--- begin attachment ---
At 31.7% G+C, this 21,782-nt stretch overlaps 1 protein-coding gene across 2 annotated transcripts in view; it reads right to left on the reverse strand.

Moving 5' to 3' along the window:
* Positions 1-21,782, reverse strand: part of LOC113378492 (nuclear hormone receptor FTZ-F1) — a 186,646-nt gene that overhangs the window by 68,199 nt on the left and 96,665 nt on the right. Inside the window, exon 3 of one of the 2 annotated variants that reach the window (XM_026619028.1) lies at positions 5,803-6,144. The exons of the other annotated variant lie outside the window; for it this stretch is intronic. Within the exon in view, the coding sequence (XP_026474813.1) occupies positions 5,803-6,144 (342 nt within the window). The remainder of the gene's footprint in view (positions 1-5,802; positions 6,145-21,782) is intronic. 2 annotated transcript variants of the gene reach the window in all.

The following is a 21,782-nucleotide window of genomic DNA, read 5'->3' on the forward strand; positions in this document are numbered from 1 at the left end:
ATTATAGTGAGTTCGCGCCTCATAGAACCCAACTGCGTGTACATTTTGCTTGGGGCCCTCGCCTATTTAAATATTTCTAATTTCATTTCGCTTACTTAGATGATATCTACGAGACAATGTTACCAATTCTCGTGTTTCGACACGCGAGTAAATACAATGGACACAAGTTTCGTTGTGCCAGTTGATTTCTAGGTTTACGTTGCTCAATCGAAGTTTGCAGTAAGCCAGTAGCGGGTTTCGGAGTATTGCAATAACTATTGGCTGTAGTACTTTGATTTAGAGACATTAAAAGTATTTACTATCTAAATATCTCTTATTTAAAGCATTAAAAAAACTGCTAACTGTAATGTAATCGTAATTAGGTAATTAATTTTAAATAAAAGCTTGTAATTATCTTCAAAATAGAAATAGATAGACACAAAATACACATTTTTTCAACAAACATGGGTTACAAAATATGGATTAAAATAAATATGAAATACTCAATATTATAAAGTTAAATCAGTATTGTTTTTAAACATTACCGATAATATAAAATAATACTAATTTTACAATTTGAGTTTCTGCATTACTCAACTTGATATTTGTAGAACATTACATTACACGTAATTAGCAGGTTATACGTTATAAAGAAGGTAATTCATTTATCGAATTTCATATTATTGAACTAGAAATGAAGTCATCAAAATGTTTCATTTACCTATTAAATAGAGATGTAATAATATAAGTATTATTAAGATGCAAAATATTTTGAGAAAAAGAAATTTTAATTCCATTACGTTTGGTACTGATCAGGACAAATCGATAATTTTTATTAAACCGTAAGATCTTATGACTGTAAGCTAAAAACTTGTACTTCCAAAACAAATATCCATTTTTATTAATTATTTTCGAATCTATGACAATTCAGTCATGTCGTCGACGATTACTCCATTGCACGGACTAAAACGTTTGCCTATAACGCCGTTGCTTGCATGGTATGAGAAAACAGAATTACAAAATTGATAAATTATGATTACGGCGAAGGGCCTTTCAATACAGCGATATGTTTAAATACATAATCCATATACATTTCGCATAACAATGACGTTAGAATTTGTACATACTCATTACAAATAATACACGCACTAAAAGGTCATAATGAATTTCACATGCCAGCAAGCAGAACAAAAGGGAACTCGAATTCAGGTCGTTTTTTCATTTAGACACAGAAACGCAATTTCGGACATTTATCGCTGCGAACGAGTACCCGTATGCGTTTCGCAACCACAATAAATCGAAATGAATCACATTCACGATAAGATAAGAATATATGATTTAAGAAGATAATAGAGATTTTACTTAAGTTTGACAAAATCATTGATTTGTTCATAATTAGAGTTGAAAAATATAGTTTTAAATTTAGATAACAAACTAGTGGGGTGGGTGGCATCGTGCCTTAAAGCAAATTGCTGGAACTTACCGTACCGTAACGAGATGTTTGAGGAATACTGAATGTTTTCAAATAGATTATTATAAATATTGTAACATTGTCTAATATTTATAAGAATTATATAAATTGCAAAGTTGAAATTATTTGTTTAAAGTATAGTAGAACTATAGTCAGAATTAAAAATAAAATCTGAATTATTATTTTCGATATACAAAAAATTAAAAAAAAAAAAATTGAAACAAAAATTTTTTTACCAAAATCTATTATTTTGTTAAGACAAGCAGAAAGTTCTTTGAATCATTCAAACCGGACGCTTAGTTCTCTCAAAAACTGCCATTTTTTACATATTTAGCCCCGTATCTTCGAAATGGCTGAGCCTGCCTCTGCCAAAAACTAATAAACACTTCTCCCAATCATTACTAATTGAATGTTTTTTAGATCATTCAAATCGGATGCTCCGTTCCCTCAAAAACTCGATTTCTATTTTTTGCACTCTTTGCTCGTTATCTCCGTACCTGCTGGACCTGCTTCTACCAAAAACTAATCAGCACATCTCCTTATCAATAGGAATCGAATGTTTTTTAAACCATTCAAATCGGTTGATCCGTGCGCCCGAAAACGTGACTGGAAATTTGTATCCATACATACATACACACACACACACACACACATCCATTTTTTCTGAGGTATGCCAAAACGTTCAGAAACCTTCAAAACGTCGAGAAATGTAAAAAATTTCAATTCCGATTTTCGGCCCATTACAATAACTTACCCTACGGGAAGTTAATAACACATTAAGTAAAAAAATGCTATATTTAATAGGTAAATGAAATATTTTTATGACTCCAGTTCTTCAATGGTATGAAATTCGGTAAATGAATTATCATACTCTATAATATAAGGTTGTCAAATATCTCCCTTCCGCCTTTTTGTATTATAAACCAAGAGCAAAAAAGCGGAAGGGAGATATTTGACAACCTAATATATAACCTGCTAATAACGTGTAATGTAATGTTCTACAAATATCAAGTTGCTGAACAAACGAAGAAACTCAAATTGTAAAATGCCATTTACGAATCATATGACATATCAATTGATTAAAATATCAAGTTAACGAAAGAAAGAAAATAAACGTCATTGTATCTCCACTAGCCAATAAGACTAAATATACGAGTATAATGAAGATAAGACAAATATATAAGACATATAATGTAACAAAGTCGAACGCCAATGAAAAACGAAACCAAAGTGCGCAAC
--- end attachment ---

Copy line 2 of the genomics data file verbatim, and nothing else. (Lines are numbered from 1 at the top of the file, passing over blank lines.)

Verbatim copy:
Moving 5' to 3' along the window: